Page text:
Ryan is an Orange County California native and has been playing harmonica for 20 years. He first picked up the harp after he saw the late Lester Butler playing with his brother David “Kid” Ramos. He was hooked! From hanging out with his brother he was able to watch harmonica greats like Lynwood Slim, Kim Wilson, Lester Butler and James Harmon on a regular basis. Ryan always just played the harmonica in his car or at home until one night when he was able to sit in with Freddie Brooks and Jeff Turmes. A couple months later he hooked up with the Native Blues Band. Ryan played with the Native Blues Band for about 10 years. They played all over the U.S. from the Tacoma Dome in Washington , to the Native American Blues Festival in Tribeca, N.Y, to the Native American Film Festival in San Francisco. For about 6 years Ryan also played with Miguel Garcia and the Vaquetones which is a popular So-Cal based roots, Honky Tonk, “baja-western” band that tours all over the Southwest. Since Ryan is the younger brother of a blues guitar legend he has been very fortunate to watch, hang out and even play with some great musicians. Ryan has had the great opportunity to play with his brother, Lynwood Slim, Kirk Fletcher, Mike Eldred, Russell Scott & his Red Hots, R.J. Mischo, Slim Jim(Stray Cats), the Blue Shadows, The 44’s, The Weary Boys, The Blazers, James Intveld, Eddie Nicols(Royal Crown Revue), Joe Wood(TSOL), Johnny Bazz, Bill Bateman, Jonny Ray Bartel, Ron Felton, Tommy Harkenrider, Bill Stuvee, Jeff Ross, Mondo Cortez(Chicago Blues Angels),Glorious Drunk, Dirt Foot, Native comedian Charlie Hill, Native actor Gary Farmer, drummer legend James Gadson, the late great Chris Gaffney and the Hacienda Brothers and Grammy winner Dave Alvin & His Guilty Men. Over the years he would play and travel across the country with Dan Sanchez and the Kings of Pleasure whenever he could. Ryan moved to Louisiana in 2008 to play with Dan full time until Dan’s untimely passing in March 2010. Ryan started singing in 2011 when the Kings regrouped.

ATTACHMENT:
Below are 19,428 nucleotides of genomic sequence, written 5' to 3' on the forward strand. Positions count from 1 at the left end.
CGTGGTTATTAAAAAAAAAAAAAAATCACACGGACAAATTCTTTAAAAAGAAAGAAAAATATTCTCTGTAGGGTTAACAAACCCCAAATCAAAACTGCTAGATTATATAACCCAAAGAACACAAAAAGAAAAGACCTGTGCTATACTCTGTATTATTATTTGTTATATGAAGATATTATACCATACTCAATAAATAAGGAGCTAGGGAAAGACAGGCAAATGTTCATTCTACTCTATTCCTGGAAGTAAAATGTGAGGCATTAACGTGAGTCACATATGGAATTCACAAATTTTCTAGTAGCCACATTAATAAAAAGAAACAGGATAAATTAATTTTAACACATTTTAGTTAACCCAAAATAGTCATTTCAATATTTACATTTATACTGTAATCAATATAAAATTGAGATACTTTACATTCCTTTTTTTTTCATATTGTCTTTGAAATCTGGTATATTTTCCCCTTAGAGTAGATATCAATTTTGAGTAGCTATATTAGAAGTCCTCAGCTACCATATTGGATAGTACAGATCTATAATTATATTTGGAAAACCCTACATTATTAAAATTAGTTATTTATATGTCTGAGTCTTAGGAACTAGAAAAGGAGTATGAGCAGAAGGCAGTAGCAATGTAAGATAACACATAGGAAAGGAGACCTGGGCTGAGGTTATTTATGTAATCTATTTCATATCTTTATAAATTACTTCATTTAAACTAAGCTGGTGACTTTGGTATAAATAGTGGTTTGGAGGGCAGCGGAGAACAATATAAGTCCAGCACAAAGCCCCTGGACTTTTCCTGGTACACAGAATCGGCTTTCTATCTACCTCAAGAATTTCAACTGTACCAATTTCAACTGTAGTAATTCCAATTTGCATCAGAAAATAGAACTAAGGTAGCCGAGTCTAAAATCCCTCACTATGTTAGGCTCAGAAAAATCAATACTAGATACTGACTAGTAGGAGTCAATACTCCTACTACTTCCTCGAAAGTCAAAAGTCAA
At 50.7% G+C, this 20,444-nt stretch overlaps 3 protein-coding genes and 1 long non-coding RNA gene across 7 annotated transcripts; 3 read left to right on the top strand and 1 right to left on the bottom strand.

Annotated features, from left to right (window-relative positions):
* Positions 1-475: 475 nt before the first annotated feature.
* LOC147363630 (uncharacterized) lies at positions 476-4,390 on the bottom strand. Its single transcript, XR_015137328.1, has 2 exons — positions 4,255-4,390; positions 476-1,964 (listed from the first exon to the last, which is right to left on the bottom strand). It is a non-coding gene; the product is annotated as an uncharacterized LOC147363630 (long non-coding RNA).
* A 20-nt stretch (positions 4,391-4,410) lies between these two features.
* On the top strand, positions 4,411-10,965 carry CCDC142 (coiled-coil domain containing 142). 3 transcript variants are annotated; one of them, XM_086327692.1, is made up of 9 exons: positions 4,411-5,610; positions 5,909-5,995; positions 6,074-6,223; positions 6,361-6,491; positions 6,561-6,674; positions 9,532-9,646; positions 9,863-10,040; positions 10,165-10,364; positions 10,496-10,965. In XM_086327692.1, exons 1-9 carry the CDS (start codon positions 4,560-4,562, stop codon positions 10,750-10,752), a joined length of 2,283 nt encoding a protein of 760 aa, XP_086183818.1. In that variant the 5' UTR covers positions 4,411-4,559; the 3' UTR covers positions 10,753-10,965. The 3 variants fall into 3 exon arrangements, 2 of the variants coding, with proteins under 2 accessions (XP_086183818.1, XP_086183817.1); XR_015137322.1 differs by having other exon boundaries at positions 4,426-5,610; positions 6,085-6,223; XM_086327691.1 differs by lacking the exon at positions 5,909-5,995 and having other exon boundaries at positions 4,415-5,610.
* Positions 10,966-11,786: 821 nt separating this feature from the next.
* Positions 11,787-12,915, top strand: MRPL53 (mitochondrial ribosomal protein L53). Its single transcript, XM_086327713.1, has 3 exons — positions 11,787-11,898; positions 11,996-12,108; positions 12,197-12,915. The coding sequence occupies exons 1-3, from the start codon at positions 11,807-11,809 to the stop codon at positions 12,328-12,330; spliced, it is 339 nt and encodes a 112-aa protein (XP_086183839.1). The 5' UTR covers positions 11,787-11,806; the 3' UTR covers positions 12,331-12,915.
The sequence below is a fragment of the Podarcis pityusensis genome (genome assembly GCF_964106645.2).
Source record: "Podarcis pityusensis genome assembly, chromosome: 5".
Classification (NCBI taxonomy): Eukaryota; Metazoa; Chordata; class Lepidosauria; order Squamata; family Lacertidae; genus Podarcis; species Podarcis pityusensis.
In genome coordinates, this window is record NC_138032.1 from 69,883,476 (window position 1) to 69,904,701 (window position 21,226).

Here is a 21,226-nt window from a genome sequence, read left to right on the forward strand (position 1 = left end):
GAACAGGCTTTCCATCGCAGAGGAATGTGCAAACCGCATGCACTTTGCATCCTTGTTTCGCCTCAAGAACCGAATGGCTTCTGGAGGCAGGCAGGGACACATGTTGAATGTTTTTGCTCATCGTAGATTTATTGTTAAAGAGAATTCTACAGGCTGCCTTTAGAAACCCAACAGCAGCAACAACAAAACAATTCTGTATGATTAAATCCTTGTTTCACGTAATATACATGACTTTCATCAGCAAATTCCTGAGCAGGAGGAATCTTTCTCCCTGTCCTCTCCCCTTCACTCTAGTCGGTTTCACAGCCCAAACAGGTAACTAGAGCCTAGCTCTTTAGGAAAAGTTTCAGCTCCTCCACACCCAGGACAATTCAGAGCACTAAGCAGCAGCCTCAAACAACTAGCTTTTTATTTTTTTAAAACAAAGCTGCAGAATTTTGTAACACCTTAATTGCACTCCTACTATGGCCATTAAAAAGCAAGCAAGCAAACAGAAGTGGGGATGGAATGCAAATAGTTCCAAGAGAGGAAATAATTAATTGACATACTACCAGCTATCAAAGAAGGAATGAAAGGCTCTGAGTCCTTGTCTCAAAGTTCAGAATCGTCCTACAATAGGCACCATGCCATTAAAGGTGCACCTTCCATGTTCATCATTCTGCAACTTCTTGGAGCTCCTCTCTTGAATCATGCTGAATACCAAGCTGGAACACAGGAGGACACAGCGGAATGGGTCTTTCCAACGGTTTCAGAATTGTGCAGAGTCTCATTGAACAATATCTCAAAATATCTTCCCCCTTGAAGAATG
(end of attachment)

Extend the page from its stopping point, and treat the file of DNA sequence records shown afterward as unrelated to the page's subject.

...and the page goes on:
Jason Ball